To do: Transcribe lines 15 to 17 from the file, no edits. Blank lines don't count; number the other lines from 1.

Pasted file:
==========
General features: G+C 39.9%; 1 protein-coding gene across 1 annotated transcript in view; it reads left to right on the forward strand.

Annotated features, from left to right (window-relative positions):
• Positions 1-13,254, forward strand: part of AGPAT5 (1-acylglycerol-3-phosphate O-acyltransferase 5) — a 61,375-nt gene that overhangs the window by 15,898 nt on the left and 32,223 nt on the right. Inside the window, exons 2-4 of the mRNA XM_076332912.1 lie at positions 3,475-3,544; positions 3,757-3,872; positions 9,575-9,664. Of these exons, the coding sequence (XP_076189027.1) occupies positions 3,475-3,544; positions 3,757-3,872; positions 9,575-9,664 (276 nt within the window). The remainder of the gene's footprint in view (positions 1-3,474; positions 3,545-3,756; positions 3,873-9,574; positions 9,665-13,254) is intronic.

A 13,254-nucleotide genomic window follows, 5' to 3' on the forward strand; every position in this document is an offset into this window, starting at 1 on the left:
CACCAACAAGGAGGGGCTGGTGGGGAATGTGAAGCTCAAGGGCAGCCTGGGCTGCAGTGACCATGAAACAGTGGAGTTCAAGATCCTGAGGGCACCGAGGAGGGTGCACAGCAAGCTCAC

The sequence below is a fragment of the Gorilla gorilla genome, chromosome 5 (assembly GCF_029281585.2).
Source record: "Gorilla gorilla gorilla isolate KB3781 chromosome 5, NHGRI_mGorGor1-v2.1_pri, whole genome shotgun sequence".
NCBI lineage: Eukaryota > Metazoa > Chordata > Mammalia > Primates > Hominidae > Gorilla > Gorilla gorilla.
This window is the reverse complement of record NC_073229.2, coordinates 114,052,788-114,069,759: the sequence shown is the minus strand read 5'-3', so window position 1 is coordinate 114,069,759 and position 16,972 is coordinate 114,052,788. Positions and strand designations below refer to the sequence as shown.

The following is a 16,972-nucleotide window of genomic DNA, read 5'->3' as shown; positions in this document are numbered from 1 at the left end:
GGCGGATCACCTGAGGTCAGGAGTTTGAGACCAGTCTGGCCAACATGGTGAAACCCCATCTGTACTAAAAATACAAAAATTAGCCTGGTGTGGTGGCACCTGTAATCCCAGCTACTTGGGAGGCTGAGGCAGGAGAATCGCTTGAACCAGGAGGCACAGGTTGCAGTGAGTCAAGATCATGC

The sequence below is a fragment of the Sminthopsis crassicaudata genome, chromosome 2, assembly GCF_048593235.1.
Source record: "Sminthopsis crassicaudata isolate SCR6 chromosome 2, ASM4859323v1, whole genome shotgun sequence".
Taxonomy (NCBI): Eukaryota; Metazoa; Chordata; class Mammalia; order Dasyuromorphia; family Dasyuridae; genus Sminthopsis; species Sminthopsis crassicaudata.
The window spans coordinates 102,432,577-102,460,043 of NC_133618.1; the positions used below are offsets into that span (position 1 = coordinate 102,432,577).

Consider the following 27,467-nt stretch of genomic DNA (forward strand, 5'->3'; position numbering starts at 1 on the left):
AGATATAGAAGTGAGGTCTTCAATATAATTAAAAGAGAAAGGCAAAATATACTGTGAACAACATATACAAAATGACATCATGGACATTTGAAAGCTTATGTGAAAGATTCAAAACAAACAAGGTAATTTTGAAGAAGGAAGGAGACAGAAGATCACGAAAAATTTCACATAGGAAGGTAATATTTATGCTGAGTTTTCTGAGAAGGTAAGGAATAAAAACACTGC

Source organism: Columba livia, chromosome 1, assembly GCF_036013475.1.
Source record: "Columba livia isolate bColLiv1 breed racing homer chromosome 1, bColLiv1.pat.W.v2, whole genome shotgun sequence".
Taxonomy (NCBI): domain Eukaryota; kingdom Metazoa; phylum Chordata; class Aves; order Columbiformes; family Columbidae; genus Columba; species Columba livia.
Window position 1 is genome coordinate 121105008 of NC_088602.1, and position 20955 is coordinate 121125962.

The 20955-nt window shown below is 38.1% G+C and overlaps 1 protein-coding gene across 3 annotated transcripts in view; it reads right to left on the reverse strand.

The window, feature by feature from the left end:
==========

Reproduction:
The window spans coordinates 102,432,577-102,460,043 of NC_133618.1; the positions used below are offsets into that span (position 1 = coordinate 102,432,577).

Consider the following 27,467-nt stretch of genomic DNA (forward strand, 5'->3'; position numbering starts at 1 on the left):
AGATATAGAAGTGAGGTCTTCAATATAATTAAAAGAGAAAGGCAAAATATACTGTGAACAACATATACAAAATGACATCATGGACATTTGAAAGCTTATGTGAAAGATTCAAAACAAACAAGGTAATTTTGAAGAAGGAAGGAGACAGAAGATCACGAAAAATTTCACATAGGAAGGTAATATTTATGCTGAGTTTTCTGAGAAGGTAAGGAATAAAAACACTGC